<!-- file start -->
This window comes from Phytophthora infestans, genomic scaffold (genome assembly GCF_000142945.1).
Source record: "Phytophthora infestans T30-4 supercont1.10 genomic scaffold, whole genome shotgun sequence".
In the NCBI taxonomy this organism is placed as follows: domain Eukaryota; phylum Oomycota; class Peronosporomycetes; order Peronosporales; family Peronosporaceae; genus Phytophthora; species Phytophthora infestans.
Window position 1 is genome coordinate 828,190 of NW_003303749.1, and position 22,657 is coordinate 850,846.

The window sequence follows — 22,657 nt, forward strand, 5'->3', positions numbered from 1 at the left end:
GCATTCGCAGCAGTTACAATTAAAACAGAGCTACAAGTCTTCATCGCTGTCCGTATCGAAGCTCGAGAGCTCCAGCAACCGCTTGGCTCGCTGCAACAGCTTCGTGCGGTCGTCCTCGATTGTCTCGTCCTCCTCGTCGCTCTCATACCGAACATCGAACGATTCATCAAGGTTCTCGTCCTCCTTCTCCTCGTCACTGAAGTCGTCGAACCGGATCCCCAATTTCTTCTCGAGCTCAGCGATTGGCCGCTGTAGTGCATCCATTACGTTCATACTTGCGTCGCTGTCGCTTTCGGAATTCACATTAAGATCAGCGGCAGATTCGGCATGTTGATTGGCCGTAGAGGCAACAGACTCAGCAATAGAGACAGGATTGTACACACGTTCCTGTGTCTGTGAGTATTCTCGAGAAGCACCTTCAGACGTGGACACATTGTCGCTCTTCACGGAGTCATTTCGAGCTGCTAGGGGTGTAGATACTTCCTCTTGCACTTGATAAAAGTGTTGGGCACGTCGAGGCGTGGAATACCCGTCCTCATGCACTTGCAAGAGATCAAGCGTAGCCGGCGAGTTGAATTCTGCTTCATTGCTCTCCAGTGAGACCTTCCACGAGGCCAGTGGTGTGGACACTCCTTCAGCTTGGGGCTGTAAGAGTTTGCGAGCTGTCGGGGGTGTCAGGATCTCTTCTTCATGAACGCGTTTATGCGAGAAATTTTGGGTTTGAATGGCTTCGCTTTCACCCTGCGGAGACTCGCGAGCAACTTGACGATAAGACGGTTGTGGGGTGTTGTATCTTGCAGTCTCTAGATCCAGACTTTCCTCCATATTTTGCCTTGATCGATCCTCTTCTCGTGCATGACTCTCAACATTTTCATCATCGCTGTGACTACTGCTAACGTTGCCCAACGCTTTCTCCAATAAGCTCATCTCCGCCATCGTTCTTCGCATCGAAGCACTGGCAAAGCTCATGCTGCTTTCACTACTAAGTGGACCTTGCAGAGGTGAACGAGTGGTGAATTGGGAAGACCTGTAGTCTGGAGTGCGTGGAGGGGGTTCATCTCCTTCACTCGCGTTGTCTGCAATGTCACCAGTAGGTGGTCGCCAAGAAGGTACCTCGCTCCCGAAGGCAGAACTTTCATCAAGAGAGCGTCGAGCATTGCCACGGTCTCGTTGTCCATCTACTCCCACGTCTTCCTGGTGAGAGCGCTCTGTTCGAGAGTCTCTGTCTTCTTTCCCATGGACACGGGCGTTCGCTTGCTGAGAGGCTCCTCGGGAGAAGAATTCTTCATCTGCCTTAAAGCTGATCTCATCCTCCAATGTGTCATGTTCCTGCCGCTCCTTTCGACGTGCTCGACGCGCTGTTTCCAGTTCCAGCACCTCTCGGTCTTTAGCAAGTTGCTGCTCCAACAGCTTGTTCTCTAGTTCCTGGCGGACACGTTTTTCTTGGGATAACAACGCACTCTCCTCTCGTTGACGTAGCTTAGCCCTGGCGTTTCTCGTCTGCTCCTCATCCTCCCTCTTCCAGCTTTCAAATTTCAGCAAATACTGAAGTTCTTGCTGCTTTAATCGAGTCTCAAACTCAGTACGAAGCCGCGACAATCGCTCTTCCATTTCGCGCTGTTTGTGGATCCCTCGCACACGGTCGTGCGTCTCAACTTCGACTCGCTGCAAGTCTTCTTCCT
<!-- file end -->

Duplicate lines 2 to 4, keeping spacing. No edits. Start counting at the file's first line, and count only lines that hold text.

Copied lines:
Source record: "Phytophthora infestans T30-4 supercont1.10 genomic scaffold, whole genome shotgun sequence".
In the NCBI taxonomy this organism is placed as follows: domain Eukaryota; phylum Oomycota; class Peronosporomycetes; order Peronosporales; family Peronosporaceae; genus Phytophthora; species Phytophthora infestans.
Window position 1 is genome coordinate 828,190 of NW_003303749.1, and position 22,657 is coordinate 850,846.